Old cars are great. They represent a different time, reflecting the state of society at the point of their design and manufacture, and can charm and delight while also providing useful transport. Except, well… old cars are great, except when they’re not.
With my Volvo 740 hitting its thirtieth birthday and cresting over 200,000 miles, to say its a little worse for wear is an understatement. The turbo dadwagon has suffered transmission issues, and cold starting woes… but most frustrating is the sudden spike in fuel use. After some work, my humble daily driver had slid from using an acceptable 21 miles per gallon, to getting just 15. Add on the fact that the turbocharged engine demands premium fuel, and you can understand my consternation.
Now that I was haemorrhaging cash on a gargantuan weekly fuel bill, I had plenty of motivation to track down the problem. Busy, and eager for a quick solution, I deferred to a mechanic recommended as the local expert in all things Volvo. Sadly, the results were inconclusive — initial appearances were that all the engine’s electronic controls were functioning to specifications, and I was told that it was “probably a bad batch of fuel”.
Unfortunately, several expensive tanks later, sourced from all over town, revealed that the problem was in fact real. With a supposedly reliable report that the fuel mixture was correct, thus ruling out culprits like the oxygen sensor, I began to wonder, was I simply pouring fuel out the tank?
A Safety Practice Began My Problems
I’d come to this worrying suspicion due to an amateur mistake I’d made when changing the transmission filter weeks prior. After the job was done, I began to jack up the car in order to remove the axle stands holding it up. Upon letting the car down, there was a resounding crunch.
I generally leave tyres, bricks, or in this case, ramps under the car as a backup in case a stand fails. I’d stupidly forgotten to remove them this time, and the car’s full weight was now on the ramp I’d left sitting directly under the fuel tank. I hastily jacked the car back up and removed the ramp, inspecting for damage. There was nothing obvious, but in the following weeks, my fuel economy had become terrible.
This led me to believe I’d perhaps damaged a fuel line or other tank fitting, and that I was pouring petrol out of the tank when going around corners. This needed to be checked, but how? Dropping the tank for inspection promised to be a big job, and ideally would be done when the tank was empty to avoid being crushed under the weight of 50 liters of fuel. There had to be a better solution.
An accomplished colleague of mine asked if I’d considered pressure testing the system. Of course! It was so simple. All I had to do was find a way to pressurize the fuel system with air, and see if it held pressure, or if I could hear leaks. Easy!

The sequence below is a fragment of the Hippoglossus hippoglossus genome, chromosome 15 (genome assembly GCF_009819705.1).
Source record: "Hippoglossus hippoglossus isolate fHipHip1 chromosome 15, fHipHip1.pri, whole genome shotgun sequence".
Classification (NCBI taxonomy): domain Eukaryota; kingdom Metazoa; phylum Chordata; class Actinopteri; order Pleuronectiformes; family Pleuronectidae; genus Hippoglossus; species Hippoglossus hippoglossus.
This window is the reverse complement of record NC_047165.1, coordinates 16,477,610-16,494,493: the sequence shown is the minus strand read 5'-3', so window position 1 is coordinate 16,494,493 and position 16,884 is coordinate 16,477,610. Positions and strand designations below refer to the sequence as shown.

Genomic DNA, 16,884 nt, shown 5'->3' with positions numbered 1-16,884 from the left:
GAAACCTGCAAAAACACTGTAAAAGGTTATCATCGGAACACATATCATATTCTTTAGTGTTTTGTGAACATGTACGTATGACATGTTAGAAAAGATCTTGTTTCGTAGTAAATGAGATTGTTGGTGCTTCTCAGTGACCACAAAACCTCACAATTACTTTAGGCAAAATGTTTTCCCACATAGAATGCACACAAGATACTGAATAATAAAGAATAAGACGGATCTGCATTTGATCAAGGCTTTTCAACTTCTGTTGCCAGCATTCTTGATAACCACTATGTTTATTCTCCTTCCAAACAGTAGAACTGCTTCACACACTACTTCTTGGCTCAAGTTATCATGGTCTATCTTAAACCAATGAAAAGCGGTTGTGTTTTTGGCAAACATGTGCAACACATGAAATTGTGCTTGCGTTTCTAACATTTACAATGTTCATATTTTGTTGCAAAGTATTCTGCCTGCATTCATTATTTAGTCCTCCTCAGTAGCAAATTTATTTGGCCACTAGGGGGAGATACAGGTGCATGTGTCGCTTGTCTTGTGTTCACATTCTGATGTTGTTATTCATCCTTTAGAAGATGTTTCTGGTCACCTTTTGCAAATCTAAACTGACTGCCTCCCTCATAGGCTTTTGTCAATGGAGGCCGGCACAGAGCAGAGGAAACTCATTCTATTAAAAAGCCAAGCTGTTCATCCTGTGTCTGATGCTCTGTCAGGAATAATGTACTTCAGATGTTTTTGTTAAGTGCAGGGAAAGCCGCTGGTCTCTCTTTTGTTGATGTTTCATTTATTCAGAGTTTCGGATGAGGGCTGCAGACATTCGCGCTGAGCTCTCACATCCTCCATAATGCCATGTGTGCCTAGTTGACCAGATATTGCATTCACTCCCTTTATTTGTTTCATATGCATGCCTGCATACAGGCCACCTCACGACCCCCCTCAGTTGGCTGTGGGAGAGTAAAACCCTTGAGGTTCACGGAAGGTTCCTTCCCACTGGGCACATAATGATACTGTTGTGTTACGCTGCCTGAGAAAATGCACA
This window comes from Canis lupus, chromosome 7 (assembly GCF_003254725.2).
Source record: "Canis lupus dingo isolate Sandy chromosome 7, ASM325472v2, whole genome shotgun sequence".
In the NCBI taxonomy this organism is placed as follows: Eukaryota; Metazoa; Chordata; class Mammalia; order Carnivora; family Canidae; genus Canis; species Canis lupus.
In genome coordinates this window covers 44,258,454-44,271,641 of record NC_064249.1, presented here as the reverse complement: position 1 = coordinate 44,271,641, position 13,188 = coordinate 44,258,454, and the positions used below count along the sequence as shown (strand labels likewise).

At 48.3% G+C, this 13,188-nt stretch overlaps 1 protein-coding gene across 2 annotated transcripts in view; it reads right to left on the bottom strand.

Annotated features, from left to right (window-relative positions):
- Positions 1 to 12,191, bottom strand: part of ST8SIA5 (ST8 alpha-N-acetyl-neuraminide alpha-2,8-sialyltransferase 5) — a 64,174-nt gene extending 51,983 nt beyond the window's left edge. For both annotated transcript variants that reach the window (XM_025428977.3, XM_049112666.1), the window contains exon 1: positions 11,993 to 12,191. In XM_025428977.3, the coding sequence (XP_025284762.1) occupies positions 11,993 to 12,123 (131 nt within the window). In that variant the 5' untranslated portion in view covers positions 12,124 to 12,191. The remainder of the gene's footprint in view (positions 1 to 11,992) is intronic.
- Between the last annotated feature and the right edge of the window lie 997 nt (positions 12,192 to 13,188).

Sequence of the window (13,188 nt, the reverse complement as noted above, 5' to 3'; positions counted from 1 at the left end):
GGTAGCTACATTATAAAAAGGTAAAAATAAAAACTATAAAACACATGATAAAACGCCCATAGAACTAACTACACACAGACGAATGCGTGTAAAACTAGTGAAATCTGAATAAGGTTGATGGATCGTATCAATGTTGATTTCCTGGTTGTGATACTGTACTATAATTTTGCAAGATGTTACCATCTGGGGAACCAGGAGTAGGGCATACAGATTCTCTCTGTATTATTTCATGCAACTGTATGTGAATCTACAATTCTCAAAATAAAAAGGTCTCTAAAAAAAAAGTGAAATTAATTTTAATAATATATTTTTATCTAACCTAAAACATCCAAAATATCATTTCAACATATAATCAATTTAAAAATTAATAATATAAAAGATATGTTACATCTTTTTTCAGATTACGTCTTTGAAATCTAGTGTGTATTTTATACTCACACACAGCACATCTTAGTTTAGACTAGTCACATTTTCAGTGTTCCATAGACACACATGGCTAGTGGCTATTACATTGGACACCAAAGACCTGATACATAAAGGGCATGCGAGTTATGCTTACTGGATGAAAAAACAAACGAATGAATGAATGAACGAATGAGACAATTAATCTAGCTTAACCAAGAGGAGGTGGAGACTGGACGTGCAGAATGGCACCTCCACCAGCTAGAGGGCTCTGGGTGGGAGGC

Bike Pumps: A Staple of the Hacker Toolkit
I scrounged around the house and put a plan together. First, I popped the hood of the car. Taking a look at the fuel rail, I determined it would be easiest to remove the return line from the fuel pressure regulator, which was held on with a simple hose clamp. This will vary a lot from car to car; I was lucky that this was fairly accessible. I then grabbed my trusty bike pump, and removed the valve adapter from the end, leaving just the air hose. As luck would have it, this fit snugly within the fuel return line. With the fuel delivery line still in place and any flow blocked by the regulator, it was now possible to pump air into the tank.
The aim here isn’t to put the fuel system under a great deal of pressure; a couple of psi above ambient is fine. Unfortunately, the gauge on my K-mart pump isn’t accurate below 20psi, but I was able to start pressurizing the tank and lines. After a few pumps, I heard a sound that I can only describe as a disgruntled moan. This was the fuel cap releasing the excess pressure. After a few more pumps (and awkward sounds), I looked under the car to check for any fuel leaking, and thankfully, none could be found. Just out of interest, I undid the fuel cap, which released the last of the pressure with a hiss. If this isn’t done, the return hose will tend to spew fuel all over the engine bay when the air hose is removed which can be a bit of a hassle.
In the end, it appeared that there was no leak at all. My hunt for a fuel economy problem goes on. But the great thing about this technique is that it’s readily achievable and requires no special tools – just the ingenuity required to mate up a few hoses. It can readily help you determine if your fuel system has a serious leak or not. If you’d like to see it done on video, we’ve got you covered — albeit, I confused the return and delivery lines. If, however, you’ve got a slower leak, like a dead fuel injector, or you’re trying to diagnose a failed check valve in a fuel pump, you may struggle to find it with this technique. In that situation, you’ll want to lay your hands on “the right tool” which is a fuel pressure test kit, and undertake a deeper investigation. [EricTheCarGuy] has a great guide on how to do just that, though it does require some more specialized equipment.
Overall, it’s a simple check that’s accessible by the shadetree mechanic that might help you spot a problem before it gets out of hand. We’d love to cover more garage hacking. How do you approach diagnosing fuel economy problems on your fuel injected rides? What are the other automotive hacks you’ve taken on over the years?